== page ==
Story last updated at 10/7/2009 - 11:37 am
JUNEAU - Teaching math and science often involves helping students see the connections between different parts of the world around us.
Math and science teachers of Juneau will have opportunities to make all kinds of connections themselves at the 2009 Alaska Math & Science Conference, which is being held in Juneau for the first time Oct. 14-17.
This is a great - and fairly rare - opportunity for Juneau teachers, said Linda Frame, the science co-chair of the conference. The school district doesn't often have the funds to send teachers away to conferences such as this one, which typically take place in Anchorage or Fairbanks.
"All of our teachers are going to be able to benefit from this," Frame said, not just math and science teachers. All Juneau School District teachers will be attending the conference.
There will be participants from all over the state, from as far away as Bethel and Barrow. Just as the conference is a great opportunity for Juneau teachers, other Southeast school districts are also taking advantage of relatively close venue, with quite a few teachers coming from Haines, Sitka, and Ketchikan.
"I think it's a wonderful opportunity for teachers to network with each other and find out what's going on in the state," said Bev Smith, the conference math co-chair.
In addition to opportunities to network with other elementary and high school teachers throughout the state, there will be facilitated discussions between high school teachers and university professors about the transition between high school and college level math, in an attempt to better prepare students for the challenges ahead.
"We hope it's a kick-off for a continuing discussion," Smith said.
There will also be an industry panel, in which educators can hear about opportunities for internships for students or externships for teachers in a variety of local industries, including fish processing, mining, and energy.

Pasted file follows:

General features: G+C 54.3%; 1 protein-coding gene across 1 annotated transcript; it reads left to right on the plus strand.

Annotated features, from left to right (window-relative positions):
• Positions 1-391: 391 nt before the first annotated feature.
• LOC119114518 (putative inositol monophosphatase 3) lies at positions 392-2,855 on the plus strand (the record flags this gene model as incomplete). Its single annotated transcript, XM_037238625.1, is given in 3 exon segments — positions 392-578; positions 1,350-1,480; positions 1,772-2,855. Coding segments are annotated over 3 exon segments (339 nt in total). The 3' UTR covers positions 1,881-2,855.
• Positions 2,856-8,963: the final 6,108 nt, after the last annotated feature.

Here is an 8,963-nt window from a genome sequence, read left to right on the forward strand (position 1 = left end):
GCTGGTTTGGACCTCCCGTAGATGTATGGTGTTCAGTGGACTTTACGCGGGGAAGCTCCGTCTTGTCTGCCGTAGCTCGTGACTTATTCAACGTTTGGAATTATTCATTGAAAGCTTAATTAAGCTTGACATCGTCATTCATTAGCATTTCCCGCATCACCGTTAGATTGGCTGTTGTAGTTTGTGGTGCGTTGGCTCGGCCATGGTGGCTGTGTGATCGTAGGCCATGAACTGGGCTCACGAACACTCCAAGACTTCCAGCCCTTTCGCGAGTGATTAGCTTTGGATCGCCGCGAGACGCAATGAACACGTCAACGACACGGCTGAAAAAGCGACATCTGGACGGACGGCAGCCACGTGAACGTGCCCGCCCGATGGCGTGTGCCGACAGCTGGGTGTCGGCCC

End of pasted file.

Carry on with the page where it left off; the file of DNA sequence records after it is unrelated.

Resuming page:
Smith said teachers often are looking for something they can use in their classrooms right away, and though they may come away with ideas for novel lesson plans, the purpose of the conference is broader than that.
"A lot of this is just for their own knowledge and personal growth," she said.
The goal is to help teachers, and in turn their students, understand the connections in the natural world.
"Science literacy is an important concept for every member of our society," Frame said.
"And you can't really do the science that well without the math," Smith added.
The whole community is invited to a public lecture by Dr. Stephen P. Maran of the American Astronomical Society in Washington, D.C., on Wednesday, Oct. 14 from 7 to 8:30 p.m. at the JDHS Auditorium. Maran, the author of twelve books, including "Astronomy for Dummies" and "Galileo's New Universe: The Revolution in Our Understanding of the Cosmos," will contrast Galileo's discoveries with our current knowledge of space.
If parents or community members want to attend any of the other conference presentations, they can for a nominal charge, Smith said, adding that they can stop at the registration table during the conference for more information.
The conference is sponsored by the Alaska Department of Education & Early Development, BP Alaska, Delta Education FOSS, Exxon Mobil, the Juneau School District and the University of Alaska Southeast.
For more information about the conference, visit the Web site http://www.aksta.org/.